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Moral Hazard

3.45 of 5 stars 3.45  ·  rating details  ·  118 ratings  ·  14 reviews
Kate Jennings's first novel, Snake, was praised for combining "dry comedy" and "genuine heartbreak"; now she has used the same sweet-and-sour recipe in her second book, Moral Hazard--but with even more raw ingredients. The heroine is thirtysomething Cath, a smiling, punning, do-gooding bien pensant who has somehow ended up in the vicious purlieus of Wall Street, dealing bi ...more
Paperback, 192 pages
Published April 1st 2003 by Fourth Estate (first published 2002)
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Kay Rollison
The amazing thing to me is that this book was written in 2002. I hadn’t heard of the concept of moral hazard until the Global Financial Crisis of 2008, but had I read this book before that time, I would have been much better prepared to understand what was happening in 2008, and to grasp the implications of propping up dodgy financial institutions deemed too big to fail. It is almost as if Jennings predicted what actually happened. ‘It’s a time bomb’, as one character notes.

Kate Jennings is an A
Francene Carroll
This book is very prescient considering it was published several years before the GFC. Despite the greed and stupidity she witnessed on Wall St I think even Kate Jennings must be shocked by just how far things have deteriorated since then. The extent of the government bailout, combined with the naked greed of the financial elite who continue to get richer while the rest of society suffer the consequences of their actions is just staggering.

As I was reading this I kept flicking back to the front
Wow, I thoroughly enjoyed every sentence of this book. This woman is a powerhouse of a writer--that kind of book where you savor each sentence.

OK: the plot is basically that this middle-aged woman who is a hippie, liberal freelance writer has to take a job on Wall Street to earn some money to see her husband who has early-onset Alzheimer's through his illness. I love how she describes her approach as an "anthropologist," stuck in the corporate world, studying the natives in their habitat. I have
An interesting story exploring the arrogance of Wall Street (waaayyyy before the 2007 crash, but with an awareness of how brokers were dangerously gambling) juxtaposed with the story of watching a loved one descend into Alzheimer's disease. The writing style is sometimes sparse, which helps to expose the stark difference between these two realities for the protagonist.
This brief novel really packs a wallop, conveying more meaning and emotion than most books four times its length. Two parallel stories about a woman living two parallel worlds: one as a liberal 60's idealist working in the belly of the beast as a Wall Street speechwriter, and the other as a wife struggling with a beloved husband stricken with Alzheimer's. The novel rarely has the two worlds intersect, which is how the protagonist wanted her life ordered. She hates everything about Wall Street, b ...more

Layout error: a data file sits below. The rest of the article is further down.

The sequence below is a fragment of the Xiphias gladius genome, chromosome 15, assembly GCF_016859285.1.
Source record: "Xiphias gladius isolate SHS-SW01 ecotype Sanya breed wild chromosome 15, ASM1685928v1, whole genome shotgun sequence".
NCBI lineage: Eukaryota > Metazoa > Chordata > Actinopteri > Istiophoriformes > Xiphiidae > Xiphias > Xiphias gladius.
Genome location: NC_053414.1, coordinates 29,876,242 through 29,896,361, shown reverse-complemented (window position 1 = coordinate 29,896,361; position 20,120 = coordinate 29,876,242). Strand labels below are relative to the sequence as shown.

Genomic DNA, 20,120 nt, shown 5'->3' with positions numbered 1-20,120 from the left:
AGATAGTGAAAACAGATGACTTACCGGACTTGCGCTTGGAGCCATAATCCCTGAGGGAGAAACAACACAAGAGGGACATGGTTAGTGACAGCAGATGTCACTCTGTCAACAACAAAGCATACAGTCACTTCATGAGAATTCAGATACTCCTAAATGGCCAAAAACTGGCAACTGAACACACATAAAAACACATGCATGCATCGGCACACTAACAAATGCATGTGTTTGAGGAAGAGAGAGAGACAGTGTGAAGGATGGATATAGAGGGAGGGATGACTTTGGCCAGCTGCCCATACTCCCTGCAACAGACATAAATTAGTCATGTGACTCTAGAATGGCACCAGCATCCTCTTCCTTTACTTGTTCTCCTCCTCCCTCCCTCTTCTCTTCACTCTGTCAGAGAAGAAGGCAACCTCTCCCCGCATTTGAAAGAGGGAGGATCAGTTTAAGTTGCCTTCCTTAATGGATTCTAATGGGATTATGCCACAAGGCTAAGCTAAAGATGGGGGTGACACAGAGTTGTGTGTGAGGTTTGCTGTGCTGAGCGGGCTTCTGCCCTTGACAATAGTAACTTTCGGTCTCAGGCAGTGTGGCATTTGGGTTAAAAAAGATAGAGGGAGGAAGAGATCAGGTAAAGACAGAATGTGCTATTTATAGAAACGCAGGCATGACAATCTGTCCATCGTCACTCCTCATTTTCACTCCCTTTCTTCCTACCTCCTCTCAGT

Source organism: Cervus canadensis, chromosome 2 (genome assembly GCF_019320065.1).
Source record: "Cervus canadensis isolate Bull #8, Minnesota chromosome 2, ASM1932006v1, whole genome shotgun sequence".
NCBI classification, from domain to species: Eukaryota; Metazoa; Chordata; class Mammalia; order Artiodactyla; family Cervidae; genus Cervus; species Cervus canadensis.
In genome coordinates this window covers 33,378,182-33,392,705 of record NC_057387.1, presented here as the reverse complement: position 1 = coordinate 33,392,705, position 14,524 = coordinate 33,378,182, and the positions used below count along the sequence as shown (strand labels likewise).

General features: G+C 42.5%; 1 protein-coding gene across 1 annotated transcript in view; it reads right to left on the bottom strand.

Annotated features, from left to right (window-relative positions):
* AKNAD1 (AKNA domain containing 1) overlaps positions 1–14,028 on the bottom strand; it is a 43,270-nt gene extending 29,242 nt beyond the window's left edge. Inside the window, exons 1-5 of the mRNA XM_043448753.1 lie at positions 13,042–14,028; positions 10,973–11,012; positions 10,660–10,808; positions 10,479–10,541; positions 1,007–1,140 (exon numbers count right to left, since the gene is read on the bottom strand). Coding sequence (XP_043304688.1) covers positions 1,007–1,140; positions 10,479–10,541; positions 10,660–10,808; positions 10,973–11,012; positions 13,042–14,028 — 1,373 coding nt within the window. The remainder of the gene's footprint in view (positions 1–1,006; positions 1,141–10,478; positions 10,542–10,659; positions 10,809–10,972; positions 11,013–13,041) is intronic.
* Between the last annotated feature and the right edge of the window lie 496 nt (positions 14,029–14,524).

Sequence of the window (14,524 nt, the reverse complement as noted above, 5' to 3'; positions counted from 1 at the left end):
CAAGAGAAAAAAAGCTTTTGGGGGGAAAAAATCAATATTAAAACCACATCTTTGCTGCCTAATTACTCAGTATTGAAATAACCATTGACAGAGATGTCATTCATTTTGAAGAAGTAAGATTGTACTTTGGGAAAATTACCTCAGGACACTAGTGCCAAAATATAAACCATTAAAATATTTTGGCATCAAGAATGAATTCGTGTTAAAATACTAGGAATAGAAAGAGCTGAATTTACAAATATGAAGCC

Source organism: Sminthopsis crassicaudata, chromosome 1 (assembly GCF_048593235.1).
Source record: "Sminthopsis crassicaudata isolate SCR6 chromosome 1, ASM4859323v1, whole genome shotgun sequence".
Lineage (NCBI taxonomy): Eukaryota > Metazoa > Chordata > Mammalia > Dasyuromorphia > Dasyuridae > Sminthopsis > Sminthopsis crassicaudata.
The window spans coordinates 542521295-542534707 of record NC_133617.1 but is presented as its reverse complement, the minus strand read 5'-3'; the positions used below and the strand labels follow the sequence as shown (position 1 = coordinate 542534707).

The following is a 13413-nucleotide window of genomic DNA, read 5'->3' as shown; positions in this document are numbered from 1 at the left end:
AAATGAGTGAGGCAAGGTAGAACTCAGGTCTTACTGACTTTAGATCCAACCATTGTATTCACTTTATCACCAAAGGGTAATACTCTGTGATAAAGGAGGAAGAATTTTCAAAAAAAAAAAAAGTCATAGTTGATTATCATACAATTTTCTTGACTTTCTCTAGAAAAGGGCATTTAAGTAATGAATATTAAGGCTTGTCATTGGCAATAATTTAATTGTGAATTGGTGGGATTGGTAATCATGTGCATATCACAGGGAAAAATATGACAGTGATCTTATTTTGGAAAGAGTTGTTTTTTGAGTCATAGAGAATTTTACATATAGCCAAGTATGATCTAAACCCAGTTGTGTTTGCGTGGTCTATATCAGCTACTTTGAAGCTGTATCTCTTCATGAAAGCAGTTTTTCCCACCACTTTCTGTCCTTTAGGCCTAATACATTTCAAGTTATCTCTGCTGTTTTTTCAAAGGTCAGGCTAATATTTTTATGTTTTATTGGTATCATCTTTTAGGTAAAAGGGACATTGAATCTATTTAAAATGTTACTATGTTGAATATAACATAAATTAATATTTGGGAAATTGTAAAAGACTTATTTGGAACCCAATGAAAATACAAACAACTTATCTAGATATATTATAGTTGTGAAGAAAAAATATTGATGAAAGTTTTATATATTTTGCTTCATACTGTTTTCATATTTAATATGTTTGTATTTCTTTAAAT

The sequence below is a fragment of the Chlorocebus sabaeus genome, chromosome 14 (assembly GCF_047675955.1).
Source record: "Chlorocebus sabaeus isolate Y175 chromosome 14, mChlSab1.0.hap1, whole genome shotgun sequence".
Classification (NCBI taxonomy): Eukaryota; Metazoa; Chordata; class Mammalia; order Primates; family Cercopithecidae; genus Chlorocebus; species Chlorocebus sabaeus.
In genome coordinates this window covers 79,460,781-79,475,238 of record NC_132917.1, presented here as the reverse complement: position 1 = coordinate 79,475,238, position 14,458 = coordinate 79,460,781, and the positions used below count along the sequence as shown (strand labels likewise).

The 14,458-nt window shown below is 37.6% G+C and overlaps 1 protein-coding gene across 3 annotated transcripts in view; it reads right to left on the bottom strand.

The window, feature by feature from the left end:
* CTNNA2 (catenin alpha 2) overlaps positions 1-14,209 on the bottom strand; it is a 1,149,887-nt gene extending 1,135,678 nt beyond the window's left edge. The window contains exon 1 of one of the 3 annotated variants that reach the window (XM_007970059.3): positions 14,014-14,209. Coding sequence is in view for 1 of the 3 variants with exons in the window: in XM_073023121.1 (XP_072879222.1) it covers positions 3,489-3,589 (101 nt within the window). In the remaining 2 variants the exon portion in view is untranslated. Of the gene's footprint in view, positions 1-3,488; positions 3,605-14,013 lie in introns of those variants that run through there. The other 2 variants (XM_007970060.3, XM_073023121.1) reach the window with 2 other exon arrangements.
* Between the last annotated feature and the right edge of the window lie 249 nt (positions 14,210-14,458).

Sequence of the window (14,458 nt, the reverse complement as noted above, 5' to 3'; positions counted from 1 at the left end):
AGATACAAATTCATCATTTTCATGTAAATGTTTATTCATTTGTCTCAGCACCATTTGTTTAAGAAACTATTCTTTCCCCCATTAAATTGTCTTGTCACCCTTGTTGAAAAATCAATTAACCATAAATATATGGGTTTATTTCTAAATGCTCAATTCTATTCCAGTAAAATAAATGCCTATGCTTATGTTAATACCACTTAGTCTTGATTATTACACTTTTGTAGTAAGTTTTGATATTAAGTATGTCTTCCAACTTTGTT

Frederick Bingham
Cath, the main character, is a writer. Her husband, many years older than her, gets Alzheimers and inexorably fades away. She is left to take care of him. At the same time, she gets a job as a speechwriter in a Wall Street investment banking firm. This goes against her liberal education and outlook. She becomes friends with another man at her firm who begins to give her lessons in the world of finance.Cath eventually is forced to make choices in both her personal and professional life that are v ...more
Charlou Lunsford
The willingness to take risks because the costs will be borne by others. Cath seems to live in two different worlds, both seem unreal. Wall Street in 2002, after the crash and it's most interesting to read this book now because, there was, of course, another crash since then. The story isn't about learning those lessons, it's just interesting to see we didn't. Or Wall Street didn't and you can see why. But Wall Street may not be the most difficult world Cath is in. Her husband,older than her, ha ...more
Reading this in 2013, 11 years after it was written, I didn't really enjoy the workplace part of the story. I found myself glossing over all of that information in order to get back to the story about the relationship between Cath and her husband. I'm sure that is to a large extent because the husband wife story is one of my nightmares. Married to my best friend who is 11 years my senior I live in fear of the possibility that one day he will forget me.
I have read this book three times in the last 2 months, the most recent reading was for a book club I am in. I am still overwhelmed by how brilliantly it juxtaposes the decline of the financial markets of the 1990's with the diminishing of mind and body of the narrator, Kate's, older husband, Bailey.

Kate Jennings pulls no punches, and even draws you into the jargon of the financial world. This is a short novel, but what a gem.
Kelly (TheWellReadRedhead)
The Alzheimer's side of the story was heartbreaking. But the financial side was so filled with Wall Street jargon, it was hard to keep my interest. I see how the two stories were supposed to overlap, I appreciate what she was trying to do...but I would have enjoyed it a lot more if it was written for those of us in, say, the education field. Ha.
Compared to Snake, I found this book boring and superficial. I skipped through most of it and just read the parts about Cath and her husband battling the onset of dementia. The bits about her job in the financial industry were extremely dull.
According to the NY Times, this is a fine novel. It is a short novel. It's painless to read but I just don't get it.
A quick and easy read that plays two stories against each other.
i cried. twice. and i still didn't care for it.
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